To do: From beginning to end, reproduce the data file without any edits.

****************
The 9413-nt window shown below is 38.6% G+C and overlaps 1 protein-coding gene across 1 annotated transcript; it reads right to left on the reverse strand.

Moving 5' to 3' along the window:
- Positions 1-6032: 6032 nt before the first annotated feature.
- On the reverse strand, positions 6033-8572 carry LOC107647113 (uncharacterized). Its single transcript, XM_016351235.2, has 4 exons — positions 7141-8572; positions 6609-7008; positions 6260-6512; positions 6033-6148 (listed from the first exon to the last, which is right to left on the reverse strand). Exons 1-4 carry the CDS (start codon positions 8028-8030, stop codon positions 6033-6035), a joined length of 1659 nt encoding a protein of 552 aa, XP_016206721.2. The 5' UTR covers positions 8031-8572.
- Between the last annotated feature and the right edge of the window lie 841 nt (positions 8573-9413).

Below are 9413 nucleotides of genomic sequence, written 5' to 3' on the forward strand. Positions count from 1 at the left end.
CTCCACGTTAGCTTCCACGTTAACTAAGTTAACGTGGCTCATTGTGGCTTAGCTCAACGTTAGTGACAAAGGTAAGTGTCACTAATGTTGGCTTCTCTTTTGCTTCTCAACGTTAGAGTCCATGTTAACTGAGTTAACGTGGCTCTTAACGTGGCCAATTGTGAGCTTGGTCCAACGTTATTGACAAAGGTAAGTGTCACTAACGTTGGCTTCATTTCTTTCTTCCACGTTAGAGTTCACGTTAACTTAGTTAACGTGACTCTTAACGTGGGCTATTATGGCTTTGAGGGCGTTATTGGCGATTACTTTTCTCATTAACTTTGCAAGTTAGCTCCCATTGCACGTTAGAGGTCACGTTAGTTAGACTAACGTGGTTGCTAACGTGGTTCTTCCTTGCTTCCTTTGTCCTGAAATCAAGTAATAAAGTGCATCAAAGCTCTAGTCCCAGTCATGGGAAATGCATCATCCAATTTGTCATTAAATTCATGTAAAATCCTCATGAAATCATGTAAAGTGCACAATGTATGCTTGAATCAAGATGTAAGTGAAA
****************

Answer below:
The 9413-nt window shown below is 38.6% G+C and overlaps 1 protein-coding gene across 1 annotated transcript; it reads right to left on the reverse strand.

Moving 5' to 3' along the window:
- Positions 1-6032: 6032 nt before the first annotated feature.
- On the reverse strand, positions 6033-8572 carry LOC107647113 (uncharacterized). Its single transcript, XM_016351235.2, has 4 exons — positions 7141-8572; positions 6609-7008; positions 6260-6512; positions 6033-6148 (listed from the first exon to the last, which is right to left on the reverse strand). Exons 1-4 carry the CDS (start codon positions 8028-8030, stop codon positions 6033-6035), a joined length of 1659 nt encoding a protein of 552 aa, XP_016206721.2. The 5' UTR covers positions 8031-8572.
- Between the last annotated feature and the right edge of the window lie 841 nt (positions 8573-9413).

Below are 9413 nucleotides of genomic sequence, written 5' to 3' on the forward strand. Positions count from 1 at the left end.
CTCCACGTTAGCTTCCACGTTAACTAAGTTAACGTGGCTCATTGTGGCTTAGCTCAACGTTAGTGACAAAGGTAAGTGTCACTAATGTTGGCTTCTCTTTTGCTTCTCAACGTTAGAGTCCATGTTAACTGAGTTAACGTGGCTCTTAACGTGGCCAATTGTGAGCTTGGTCCAACGTTATTGACAAAGGTAAGTGTCACTAACGTTGGCTTCATTTCTTTCTTCCACGTTAGAGTTCACGTTAACTTAGTTAACGTGACTCTTAACGTGGGCTATTATGGCTTTGAGGGCGTTATTGGCGATTACTTTTCTCATTAACTTTGCAAGTTAGCTCCCATTGCACGTTAGAGGTCACGTTAGTTAGACTAACGTGGTTGCTAACGTGGTTCTTCCTTGCTTCCTTTGTCCTGAAATCAAGTAATAAAGTGCATCAAAGCTCTAGTCCCAGTCATGGGAAATGCATCATCCAATTTGTCATTAAATTCATGTAAAATCCTCATGAAATCATGTAAAGTGCACAATGTATGCTTGAATCAAGATGTAAGTGAAA